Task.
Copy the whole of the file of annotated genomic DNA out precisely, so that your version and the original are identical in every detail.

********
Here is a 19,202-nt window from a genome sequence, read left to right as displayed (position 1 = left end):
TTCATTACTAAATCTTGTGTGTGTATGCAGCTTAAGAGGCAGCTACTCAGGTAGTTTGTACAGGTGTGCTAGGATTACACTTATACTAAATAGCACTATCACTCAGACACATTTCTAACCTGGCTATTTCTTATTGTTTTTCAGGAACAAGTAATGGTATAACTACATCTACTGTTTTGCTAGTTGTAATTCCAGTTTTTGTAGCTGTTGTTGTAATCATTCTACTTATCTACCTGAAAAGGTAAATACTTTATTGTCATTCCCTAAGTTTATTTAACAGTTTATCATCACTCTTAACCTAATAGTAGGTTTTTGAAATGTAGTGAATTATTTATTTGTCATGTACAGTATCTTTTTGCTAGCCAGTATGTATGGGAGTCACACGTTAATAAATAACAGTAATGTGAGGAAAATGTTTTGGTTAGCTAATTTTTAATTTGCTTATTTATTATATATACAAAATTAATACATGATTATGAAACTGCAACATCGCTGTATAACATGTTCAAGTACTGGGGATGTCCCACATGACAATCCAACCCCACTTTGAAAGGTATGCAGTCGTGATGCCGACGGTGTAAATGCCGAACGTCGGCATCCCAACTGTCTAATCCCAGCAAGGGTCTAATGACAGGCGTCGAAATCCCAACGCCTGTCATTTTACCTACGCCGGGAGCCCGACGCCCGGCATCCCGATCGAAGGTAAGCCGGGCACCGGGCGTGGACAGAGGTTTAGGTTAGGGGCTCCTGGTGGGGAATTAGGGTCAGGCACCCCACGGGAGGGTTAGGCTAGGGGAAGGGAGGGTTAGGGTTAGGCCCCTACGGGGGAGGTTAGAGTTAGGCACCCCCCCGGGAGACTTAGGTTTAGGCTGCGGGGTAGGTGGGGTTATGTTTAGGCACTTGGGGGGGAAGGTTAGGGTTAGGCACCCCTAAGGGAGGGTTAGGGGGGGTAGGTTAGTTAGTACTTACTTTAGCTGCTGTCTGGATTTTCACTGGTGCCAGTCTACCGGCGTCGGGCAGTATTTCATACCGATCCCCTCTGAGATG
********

Here is a 19,202-nt window from a genome sequence, read left to right as displayed (position 1 = left end):
TTCATTACTAAATCTTGTGTGTGTATGCAGCTTAAGAGGCAGCTACTCAGGTAGTTTGTACAGGTGTGCTAGGATTACACTTATACTAAATAGCACTATCACTCAGACACATTTCTAACCTGGCTATTTCTTATTGTTTTTCAGGAACAAGTAATGGTATAACTACATCTACTGTTTTGCTAGTTGTAATTCCAGTTTTTGTAGCTGTTGTTGTAATCATTCTACTTATCTACCTGAAAAGGTAAATACTTTATTGTCATTCCCTAAGTTTATTTAACAGTTTATCATCACTCTTAACCTAATAGTAGGTTTTTGAAATGTAGTGAATTATTTATTTGTCATGTACAGTATCTTTTTGCTAGCCAGTATGTATGGGAGTCACACGTTAATAAATAACAGTAATGTGAGGAAAATGTTTTGGTTAGCTAATTTTTAATTTGCTTATTTATTATATATACAAAATTAATACATGATTATGAAACTGCAACATCGCTGTATAACATGTTCAAGTACTGGGGATGTCCCACATGACAATCCAACCCCACTTTGAAAGGTATGCAGTCGTGATGCCGACGGTGTAAATGCCGAACGTCGGCATCCCAACTGTCTAATCCCAGCAAGGGTCTAATGACAGGCGTCGAAATCCCAACGCCTGTCATTTTACCTACGCCGGGAGCCCGACGCCCGGCATCCCGATCGAAGGTAAGCCGGGCACCGGGCGTGGACAGAGGTTTAGGTTAGGGGCTCCTGGTGGGGAATTAGGGTCAGGCACCCCACGGGAGGGTTAGGCTAGGGGAAGGGAGGGTTAGGGTTAGGCCCCTACGGGGGAGGTTAGAGTTAGGCACCCCCCCGGGAGACTTAGGTTTAGGCTGCGGGGTAGGTGGGGTTATGTTTAGGCACTTGGGGGGGAAGGTTAGGGTTAGGCACCCCTAAGGGAGGGTTAGGGGGGGTAGGTTAGTTAGTACTTACTTTAGCTGCTGTCTGGATTTTCACTGGTGCCAGTCTACCGGCGTCGGGCAGTATTTCATACCGATCCCCTCTGAGATG